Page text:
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I am having hard time remembering what Array.shift() and Array.unshift() do.

After few years, I still have too check out reference from time to time when I need to use one of them. Can anyone explain why those names are choosen and how to memorize which one does what?

I have no such problem with Array.push() and Array.pop()

closed as primarily opinion-based by Phil, mithunsatheesh, quietmint, sectus, Kobi Oct 1 '13 at 4:45

Many good questions generate some degree of opinion based on expert experience, but answers to this question will tend to be almost entirely based on opinions, rather than facts, references, or specific expertise. If this question can be reworded to fit the rules in the help center, please edit the question.

  • 18
    Easy to remember if you mentally drop the "f" in shift / unshift: shift removes elements and unshift adds them :) – Vicky Chijwani Mar 28 '16 at 8:22
  • @VickyChijwani I would accept it as an answer – exebook Oct 5 '16 at 16:50
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    @VickyChijwani I would flag your comment as hilarious :D – Filip Savic Oct 18 '17 at 16:18
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    Without a doubt @VickyChijwani comment is the best answer to the question of how to remember what they do – Eric Majerus Jul 21 '18 at 0:15
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This is certainly the most confusing pair of function names. The only salvation I can offer is to remember one of the following two things:

  • Shift can be thought of as "moving something around," and perhaps you can picture that if you "shift" an array around a bunch, something is liable to fall off the end (or in this case, the beginning). Unshift puts things back the way they were.
  • It's the opposite of what it sounds like it should be. unshift sounds like undoing something, but in fact, it's putting something onto the array.

Good luck!

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As I known.

The shift command is come from the binary bit shift [1]. for Example.

    001100
0 < 011000 // when you shift left
|
Yay!

I think it is quite simple it is just like you push it from behind. So this makes sense for me.

The unshift is the opposite way of shift.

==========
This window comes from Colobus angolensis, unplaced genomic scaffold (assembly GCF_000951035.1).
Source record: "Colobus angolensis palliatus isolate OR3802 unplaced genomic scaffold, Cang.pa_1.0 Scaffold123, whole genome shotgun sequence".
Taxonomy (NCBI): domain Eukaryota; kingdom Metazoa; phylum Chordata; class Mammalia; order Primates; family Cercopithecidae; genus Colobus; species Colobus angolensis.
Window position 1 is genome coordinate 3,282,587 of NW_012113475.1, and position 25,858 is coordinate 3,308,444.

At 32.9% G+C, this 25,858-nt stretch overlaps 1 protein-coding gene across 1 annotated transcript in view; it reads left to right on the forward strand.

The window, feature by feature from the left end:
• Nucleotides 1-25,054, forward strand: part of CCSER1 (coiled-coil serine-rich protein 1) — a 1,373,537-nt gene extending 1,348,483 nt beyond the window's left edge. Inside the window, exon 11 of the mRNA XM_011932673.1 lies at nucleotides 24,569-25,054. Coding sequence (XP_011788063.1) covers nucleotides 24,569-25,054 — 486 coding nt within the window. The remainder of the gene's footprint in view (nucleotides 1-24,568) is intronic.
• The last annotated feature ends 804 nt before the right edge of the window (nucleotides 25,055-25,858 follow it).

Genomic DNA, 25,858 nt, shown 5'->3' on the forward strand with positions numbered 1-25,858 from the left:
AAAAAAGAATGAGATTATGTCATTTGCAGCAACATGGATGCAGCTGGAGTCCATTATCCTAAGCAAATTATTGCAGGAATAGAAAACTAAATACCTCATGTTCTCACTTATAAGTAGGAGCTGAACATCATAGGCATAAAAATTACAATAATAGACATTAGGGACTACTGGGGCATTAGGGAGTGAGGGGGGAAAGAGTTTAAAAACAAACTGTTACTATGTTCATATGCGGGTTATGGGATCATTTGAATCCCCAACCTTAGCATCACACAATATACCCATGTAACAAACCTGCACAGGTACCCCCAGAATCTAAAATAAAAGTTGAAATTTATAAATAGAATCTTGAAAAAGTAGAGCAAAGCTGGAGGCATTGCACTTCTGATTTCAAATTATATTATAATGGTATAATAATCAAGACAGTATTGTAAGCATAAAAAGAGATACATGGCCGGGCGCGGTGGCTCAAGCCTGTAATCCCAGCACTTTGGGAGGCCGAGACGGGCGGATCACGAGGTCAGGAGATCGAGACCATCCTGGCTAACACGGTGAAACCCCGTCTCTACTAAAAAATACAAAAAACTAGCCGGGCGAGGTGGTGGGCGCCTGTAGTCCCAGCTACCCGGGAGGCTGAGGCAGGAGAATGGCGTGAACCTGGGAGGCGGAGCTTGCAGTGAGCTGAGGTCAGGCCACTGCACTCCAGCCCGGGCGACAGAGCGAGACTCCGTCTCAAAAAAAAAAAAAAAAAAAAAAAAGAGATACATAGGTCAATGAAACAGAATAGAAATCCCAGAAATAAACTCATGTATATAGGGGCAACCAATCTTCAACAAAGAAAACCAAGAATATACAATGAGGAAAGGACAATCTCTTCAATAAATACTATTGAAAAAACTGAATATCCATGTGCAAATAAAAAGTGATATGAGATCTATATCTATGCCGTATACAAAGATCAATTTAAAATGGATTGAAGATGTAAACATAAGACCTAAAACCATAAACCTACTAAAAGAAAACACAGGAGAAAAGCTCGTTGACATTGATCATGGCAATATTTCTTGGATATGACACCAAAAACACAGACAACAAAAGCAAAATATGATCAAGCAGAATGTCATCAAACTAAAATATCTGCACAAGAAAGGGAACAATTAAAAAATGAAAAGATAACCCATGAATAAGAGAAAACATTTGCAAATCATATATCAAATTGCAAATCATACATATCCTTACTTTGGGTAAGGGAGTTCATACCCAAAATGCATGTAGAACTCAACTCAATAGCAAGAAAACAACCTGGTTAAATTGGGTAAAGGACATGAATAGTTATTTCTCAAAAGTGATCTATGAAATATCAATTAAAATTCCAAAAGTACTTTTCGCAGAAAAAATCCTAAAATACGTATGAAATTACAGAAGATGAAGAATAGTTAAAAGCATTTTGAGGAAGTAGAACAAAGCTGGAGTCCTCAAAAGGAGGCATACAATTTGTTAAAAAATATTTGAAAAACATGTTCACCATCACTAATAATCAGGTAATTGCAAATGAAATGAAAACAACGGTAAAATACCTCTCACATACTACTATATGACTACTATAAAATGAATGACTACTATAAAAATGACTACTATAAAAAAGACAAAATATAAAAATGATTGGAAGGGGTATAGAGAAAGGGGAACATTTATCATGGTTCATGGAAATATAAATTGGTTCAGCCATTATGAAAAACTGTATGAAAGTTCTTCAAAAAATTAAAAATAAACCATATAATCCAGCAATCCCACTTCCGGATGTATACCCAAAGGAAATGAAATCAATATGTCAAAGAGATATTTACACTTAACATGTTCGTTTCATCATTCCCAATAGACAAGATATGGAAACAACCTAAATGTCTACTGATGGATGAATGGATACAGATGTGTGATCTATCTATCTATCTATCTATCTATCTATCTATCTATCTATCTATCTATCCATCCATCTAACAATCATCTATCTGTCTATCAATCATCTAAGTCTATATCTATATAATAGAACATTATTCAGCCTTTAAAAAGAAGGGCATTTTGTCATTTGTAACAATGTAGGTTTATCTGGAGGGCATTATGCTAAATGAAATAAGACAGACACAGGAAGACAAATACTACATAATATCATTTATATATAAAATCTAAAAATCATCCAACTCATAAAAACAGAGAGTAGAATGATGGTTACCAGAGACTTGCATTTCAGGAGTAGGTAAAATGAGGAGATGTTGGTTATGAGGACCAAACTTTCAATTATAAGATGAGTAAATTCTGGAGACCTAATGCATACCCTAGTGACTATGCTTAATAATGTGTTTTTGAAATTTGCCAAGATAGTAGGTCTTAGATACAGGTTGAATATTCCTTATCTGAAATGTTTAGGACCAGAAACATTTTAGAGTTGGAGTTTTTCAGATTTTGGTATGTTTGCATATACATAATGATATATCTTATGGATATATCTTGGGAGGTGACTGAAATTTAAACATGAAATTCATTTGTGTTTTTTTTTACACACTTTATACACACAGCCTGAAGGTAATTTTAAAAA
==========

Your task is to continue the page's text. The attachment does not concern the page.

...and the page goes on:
001100
1 > 001100 // they called it unshift
    1001100
    |
    Yay!

So that's it, Hope this helps!

[1] http://en.wikipedia.org/wiki/Bitwise_operation#Bit_shifts

  • So that is the problem! Because I can think as shift: 001100 < 1 = 0011001, and unshift: 001100 -> = 00110 + 0. So the question is how to memorize the direction? Push/pop are easy, push goes in, pop goes out. – exebook Oct 1 '13 at 4:21
  • @Chokchai—Not a good analogy. Shift removes the first member of the array and returns it, unshift adds the supplied arguments to the start of an array in the order they are presented and returns the new length of the array. – RobG Oct 1 '13 at 4:24
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    @exebook—there is no simple way to remember it, just remember where to find it in the spec and look it up if in doubt. – RobG Oct 1 '13 at 4:25
  • This is a great explanation. Personally I prefer enqueue and dequeue. – Armstrongest Dec 15 '15 at 3:35
  • @RobG It's not an analogy, it's where the name actually comes from (OP asked Can anyone explain why those names are choosen) – sol Sep 29 '16 at 11:59
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a.push(e) pushes e onto the end of a.

e = a.pop() pops the last element from a, to e.

a.unshift(e) enqueues e to the start of a.

e = a.shift() gets the first element from a to e.

Use push and pop for stacks.

Use unshift and pop for queues. (Or push and shift)

I remember the difference between shift (destructive) and unshift (constructive) simply by remembering that I use un-shift for en-queueing, and shift is the opposite to unshift.

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    Yes, I know what they do... But tomorrow I will forget which one does what. I tried many times! – exebook Oct 1 '13 at 4:29
  • @exebook Apologies, see edit. – azz Oct 1 '13 at 4:30
5

Just think of your keyboard:

Shift gets a capital version of the first key you press.

.shift() gets the first item off the array.

  • This is simple enough for me. – Sethen Aug 6 '15 at 20:34
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How about:

SHIFTer makes a drifter

It returns the first entry to the variable.

and -

UNSHIFTer is a weenier that sneaks in line

Inserts argument as first entry in array

Oh, there are deep psychological techniques at work here!! :-o But seriously, you will remember it for its peculiarity :-)

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    Of all of the answers I actually like this best. Push/Pop are easy, and I can just remember "shifter makes a drifter" since it leaves you with something drifting out of the array. – Nucleon Jan 29 '14 at 18:05

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